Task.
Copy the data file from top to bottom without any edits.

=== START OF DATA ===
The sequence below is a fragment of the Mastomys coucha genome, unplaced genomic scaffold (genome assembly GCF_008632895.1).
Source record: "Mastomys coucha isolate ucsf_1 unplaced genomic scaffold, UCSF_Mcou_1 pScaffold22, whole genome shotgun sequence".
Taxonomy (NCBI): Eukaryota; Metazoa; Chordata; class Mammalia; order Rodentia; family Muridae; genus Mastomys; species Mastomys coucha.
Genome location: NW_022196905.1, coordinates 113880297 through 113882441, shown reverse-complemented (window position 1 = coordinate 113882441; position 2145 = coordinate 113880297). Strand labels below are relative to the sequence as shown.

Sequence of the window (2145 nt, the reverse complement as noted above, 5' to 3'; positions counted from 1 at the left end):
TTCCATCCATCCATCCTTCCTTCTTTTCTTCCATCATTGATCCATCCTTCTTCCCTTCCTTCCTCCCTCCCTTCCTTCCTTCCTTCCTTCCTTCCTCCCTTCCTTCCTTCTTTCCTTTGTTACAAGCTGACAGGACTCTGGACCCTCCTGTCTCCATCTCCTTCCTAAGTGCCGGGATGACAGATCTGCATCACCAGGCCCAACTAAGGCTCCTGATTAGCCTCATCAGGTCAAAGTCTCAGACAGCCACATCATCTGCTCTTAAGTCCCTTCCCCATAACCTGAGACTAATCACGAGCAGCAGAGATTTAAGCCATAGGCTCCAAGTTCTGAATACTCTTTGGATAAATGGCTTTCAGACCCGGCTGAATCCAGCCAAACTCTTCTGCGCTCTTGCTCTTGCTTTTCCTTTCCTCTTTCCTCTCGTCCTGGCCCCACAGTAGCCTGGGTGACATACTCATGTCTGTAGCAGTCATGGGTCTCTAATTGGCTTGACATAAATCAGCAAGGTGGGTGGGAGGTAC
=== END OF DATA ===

The sequence below is a fragment of the Mastomys coucha genome, unplaced genomic scaffold (genome assembly GCF_008632895.1).
Source record: "Mastomys coucha isolate ucsf_1 unplaced genomic scaffold, UCSF_Mcou_1 pScaffold22, whole genome shotgun sequence".
Taxonomy (NCBI): Eukaryota; Metazoa; Chordata; class Mammalia; order Rodentia; family Muridae; genus Mastomys; species Mastomys coucha.
Genome location: NW_022196905.1, coordinates 113880297 through 113882441, shown reverse-complemented (window position 1 = coordinate 113882441; position 2145 = coordinate 113880297). Strand labels below are relative to the sequence as shown.

Sequence of the window (2145 nt, the reverse complement as noted above, 5' to 3'; positions counted from 1 at the left end):
TTCCATCCATCCATCCTTCCTTCTTTTCTTCCATCATTGATCCATCCTTCTTCCCTTCCTTCCTCCCTCCCTTCCTTCCTTCCTTCCTTCCTTCCTCCCTTCCTTCCTTCTTTCCTTTGTTACAAGCTGACAGGACTCTGGACCCTCCTGTCTCCATCTCCTTCCTAAGTGCCGGGATGACAGATCTGCATCACCAGGCCCAACTAAGGCTCCTGATTAGCCTCATCAGGTCAAAGTCTCAGACAGCCACATCATCTGCTCTTAAGTCCCTTCCCCATAACCTGAGACTAATCACGAGCAGCAGAGATTTAAGCCATAGGCTCCAAGTTCTGAATACTCTTTGGATAAATGGCTTTCAGACCCGGCTGAATCCAGCCAAACTCTTCTGCGCTCTTGCTCTTGCTTTTCCTTTCCTCTTTCCTCTCGTCCTGGCCCCACAGTAGCCTGGGTGACATACTCATGTCTGTAGCAGTCATGGGTCTCTAATTGGCTTGACATAAATCAGCAAGGTGGGTGGGAGGTAC